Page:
Piece Work and Productivity
Recently I offered a flat rate item to a great employee. I allowed him to select whoever he wanted to work with him to manufacture the work. The employee had little risk, he would make his standard wage, and the balance would be paid as a bonus. To boot, I made him install the product. He did it in half the time it would have taken should it have worked its way through the various departments. He picked a fellow worker that was very hard working and I allowed them to create the split as a mutual agreement. I requested they present it to HR in writing to remove any misunderstanding.
The work was produced quickly and with very high quality. There were quiet mutterings by some of unfairness and that everything should have been done piecework. Trust me, some of them wouldn't make enough money to pay the lunch truck.
The issue here is that we are a large shop with over 50 employees. How do I establish this on a larger scale, while still running my shop? I donít want to get stuck by "double dipping" from those who would ruin it for everyone if someone got caught working on the piece work items during the scheduled hourly work.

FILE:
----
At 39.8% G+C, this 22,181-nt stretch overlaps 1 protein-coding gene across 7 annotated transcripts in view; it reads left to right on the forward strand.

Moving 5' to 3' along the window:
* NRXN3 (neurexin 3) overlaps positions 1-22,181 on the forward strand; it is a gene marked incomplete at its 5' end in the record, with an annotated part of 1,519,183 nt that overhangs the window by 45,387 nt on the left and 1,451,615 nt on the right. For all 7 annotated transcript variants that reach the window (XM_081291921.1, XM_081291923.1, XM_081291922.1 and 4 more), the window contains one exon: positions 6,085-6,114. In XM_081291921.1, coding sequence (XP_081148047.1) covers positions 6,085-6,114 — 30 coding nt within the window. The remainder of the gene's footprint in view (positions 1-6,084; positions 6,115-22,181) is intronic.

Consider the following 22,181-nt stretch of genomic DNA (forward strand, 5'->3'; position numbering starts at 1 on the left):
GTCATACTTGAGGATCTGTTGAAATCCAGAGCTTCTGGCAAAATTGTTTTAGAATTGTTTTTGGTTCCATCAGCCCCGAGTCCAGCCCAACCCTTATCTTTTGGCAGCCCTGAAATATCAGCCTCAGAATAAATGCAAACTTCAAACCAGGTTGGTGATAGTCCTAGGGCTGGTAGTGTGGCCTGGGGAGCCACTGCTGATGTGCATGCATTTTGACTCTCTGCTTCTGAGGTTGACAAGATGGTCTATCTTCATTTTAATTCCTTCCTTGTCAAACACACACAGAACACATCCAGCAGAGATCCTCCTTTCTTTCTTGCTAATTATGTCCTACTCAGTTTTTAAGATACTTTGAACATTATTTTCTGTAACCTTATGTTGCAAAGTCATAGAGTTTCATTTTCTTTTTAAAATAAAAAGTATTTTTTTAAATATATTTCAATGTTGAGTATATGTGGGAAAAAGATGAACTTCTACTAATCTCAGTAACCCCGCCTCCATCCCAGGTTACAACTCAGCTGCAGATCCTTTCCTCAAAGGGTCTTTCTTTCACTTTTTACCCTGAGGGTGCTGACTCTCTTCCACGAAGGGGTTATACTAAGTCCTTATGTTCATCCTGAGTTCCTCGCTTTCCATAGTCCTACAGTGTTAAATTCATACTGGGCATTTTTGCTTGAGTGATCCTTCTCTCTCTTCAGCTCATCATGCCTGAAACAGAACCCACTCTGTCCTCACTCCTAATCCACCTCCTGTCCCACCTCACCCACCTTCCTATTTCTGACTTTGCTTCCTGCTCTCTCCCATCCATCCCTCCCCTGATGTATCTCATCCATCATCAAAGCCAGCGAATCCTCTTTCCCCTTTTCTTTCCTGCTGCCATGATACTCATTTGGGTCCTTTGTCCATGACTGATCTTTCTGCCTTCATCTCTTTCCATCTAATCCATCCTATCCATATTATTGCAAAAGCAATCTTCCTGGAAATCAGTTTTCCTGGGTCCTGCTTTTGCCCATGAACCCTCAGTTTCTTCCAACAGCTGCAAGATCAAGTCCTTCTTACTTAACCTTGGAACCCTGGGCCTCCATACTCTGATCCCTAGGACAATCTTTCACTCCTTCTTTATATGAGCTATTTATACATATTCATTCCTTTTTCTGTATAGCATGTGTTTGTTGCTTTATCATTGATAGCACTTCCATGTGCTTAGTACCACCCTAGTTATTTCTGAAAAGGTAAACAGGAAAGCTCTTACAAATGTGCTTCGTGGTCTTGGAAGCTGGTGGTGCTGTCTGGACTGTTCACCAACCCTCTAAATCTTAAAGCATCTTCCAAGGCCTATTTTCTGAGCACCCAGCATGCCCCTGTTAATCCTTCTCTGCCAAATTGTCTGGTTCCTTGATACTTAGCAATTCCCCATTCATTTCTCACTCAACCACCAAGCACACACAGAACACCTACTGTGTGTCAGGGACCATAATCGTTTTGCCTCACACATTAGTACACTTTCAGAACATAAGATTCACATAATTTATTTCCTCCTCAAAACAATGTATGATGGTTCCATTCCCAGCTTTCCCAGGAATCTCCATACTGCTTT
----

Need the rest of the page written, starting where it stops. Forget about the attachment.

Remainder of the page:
From contributor L:
I second all of these. "Set reasonable, attainable goals and quality standards." We do work for a Japanese company that is known for quality. They have photos and samples of acceptable and not at each work station. The next person on the line can reject any or all parts and stop the line. If he passes the work on he is responsible for the quality. "Train your employees." If they won't meet standards they should go to work for the government. "Hold your employee accountable for their job performance." See the first item on passing work on. "Fire any employee who does not meet or exceed your goals and quality standards." This may adjust the attitude of the rest! Management determines quality standards and is responsible for the result!
From contributor K:
"If he passes the work on he is responsible for the quality." The very definition of quality control - don't have an eye out for the level of quality we are looking for, it's time to find someone who is. EDGE (Educate, Demonstrate, Guide Enable) - the first three are on you, the last one is on him.
From contributor M:
I love piecework and my shop fully pays that way. It encourages efficient production. I have helpers making $80 to $150 per hour sometimes simply because they are cranking out the pieces in batches quickly. Since nobody is paid hourly I donít care if they stop to talk, take breaks, eat, need to make phone calls/text, etc. (provided that doesnít distract others). People can work short days with great pay if they focus for a few hours and produce great output.
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